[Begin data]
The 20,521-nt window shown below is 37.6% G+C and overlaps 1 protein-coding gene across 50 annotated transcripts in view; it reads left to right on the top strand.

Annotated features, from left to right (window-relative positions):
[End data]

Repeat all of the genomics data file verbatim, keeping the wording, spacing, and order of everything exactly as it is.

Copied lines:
The 20,521-nt window shown below is 37.6% G+C and overlaps 1 protein-coding gene across 50 annotated transcripts in view; it reads left to right on the top strand.

Annotated features, from left to right (window-relative positions):